Japan has started releasing radioactive water from the Fukushima nuclear power plant into the ocean. The plant was hit by a huge earthquake and tsunami in March 2011. After the power plant was damaged, the power company stored radioactive water in 1,000 giant tanks. The water has been treated to reduce its radioactivity. It is now being slowly released into the Pacific Ocean through a long sea tunnel. Japan stated that the water is safe and would not harm the environment. The International Atomic Energy Agency (IAEA) said the water meets with international safety standards. It said there would be a "negligible radiological impact on people and the environment".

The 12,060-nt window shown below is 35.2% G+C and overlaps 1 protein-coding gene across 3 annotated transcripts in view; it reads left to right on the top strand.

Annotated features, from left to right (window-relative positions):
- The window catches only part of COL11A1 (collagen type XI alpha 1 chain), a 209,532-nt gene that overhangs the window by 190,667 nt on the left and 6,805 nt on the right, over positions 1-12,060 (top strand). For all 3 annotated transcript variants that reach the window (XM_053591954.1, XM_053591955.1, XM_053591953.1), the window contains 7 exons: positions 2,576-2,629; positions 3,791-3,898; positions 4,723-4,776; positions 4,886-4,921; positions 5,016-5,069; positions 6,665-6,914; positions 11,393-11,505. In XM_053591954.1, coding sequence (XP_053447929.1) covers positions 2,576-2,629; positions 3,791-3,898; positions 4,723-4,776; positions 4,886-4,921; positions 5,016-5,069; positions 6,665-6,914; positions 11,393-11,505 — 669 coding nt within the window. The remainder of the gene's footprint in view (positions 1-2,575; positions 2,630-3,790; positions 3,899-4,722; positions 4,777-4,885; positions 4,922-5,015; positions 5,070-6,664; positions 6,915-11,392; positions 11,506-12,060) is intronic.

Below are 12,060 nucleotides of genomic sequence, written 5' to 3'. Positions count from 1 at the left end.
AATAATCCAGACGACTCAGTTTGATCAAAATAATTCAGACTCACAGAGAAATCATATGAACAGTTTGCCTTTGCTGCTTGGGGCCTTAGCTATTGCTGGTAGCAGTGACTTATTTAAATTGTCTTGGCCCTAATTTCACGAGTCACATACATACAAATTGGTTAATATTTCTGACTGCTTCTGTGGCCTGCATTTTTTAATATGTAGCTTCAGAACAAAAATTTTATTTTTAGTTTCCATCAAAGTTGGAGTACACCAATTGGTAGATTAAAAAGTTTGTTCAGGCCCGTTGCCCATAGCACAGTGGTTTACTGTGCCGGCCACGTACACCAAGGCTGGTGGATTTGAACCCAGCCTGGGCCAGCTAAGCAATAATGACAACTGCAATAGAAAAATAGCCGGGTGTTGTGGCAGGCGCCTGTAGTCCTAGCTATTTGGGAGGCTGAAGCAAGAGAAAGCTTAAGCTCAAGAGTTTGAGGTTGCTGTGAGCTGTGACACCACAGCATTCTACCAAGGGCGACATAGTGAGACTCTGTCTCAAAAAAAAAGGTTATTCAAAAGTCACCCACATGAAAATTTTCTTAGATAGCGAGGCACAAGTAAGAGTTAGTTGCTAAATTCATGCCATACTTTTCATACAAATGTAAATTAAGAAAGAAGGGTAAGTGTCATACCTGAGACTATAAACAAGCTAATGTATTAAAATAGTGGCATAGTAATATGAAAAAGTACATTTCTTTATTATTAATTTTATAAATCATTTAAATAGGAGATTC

Many people in Japan, as well as countries near Japan, are angry that radioactive water is going into the Pacific. Local fishermen are worried they will not be able to sell their fish. China has already banned seafood from Fukushima and the capital city, Tokyo. China's foreign ministry called the release of the water a "wrongful decision" and asked Japan to stop. A spokesperson said: "Japan is putting its own self-interest over the long-term well-being of all humankind". Hong Kong is also worried about food safety. It said it would "immediately" stop importing some Japanese food products. South Korean activists have also protested, although Seoul understood that the water meets international standards.
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